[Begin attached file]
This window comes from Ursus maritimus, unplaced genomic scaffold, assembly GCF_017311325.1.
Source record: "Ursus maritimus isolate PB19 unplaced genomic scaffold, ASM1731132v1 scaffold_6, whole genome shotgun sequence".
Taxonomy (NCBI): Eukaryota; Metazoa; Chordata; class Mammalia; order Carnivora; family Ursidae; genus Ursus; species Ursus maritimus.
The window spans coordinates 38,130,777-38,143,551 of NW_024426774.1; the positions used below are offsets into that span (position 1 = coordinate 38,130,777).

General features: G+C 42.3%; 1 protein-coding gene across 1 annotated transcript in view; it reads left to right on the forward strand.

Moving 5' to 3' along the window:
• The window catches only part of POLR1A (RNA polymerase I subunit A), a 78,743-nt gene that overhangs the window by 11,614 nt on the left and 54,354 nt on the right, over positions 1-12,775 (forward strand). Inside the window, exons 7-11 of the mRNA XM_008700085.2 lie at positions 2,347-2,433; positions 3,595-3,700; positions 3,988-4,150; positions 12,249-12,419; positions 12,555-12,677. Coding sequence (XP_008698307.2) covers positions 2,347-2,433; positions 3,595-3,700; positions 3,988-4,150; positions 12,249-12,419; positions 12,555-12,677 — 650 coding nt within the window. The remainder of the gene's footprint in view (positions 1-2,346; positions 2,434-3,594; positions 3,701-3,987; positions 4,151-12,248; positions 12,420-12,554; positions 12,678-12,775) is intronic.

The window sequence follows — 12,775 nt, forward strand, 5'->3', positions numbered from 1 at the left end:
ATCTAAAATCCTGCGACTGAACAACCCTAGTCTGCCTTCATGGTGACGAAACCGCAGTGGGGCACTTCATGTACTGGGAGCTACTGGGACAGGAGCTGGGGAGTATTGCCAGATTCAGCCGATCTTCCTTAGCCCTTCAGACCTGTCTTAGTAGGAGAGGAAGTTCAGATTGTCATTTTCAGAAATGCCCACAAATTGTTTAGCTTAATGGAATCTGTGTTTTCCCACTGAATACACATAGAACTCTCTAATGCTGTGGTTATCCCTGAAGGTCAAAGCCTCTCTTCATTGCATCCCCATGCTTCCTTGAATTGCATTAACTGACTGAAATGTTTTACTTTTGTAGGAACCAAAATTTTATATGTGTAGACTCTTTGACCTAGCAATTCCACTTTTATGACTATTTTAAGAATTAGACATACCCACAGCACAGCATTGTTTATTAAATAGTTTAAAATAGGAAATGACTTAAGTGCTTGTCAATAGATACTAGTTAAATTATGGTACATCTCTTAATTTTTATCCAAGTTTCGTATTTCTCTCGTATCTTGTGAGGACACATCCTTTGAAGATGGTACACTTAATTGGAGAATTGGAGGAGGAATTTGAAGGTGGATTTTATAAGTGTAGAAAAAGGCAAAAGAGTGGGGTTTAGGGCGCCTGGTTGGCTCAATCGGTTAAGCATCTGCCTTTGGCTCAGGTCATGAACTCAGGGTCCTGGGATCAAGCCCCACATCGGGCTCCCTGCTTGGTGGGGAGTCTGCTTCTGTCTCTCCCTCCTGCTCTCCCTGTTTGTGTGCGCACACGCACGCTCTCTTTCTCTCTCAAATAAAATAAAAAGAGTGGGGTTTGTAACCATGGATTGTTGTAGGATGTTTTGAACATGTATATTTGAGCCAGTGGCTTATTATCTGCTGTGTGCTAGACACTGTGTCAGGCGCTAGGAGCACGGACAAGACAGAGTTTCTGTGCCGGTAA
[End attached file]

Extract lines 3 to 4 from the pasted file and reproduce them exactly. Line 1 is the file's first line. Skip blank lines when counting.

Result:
Taxonomy (NCBI): Eukaryota; Metazoa; Chordata; class Mammalia; order Carnivora; family Ursidae; genus Ursus; species Ursus maritimus.
The window spans coordinates 38,130,777-38,143,551 of NW_024426774.1; the positions used below are offsets into that span (position 1 = coordinate 38,130,777).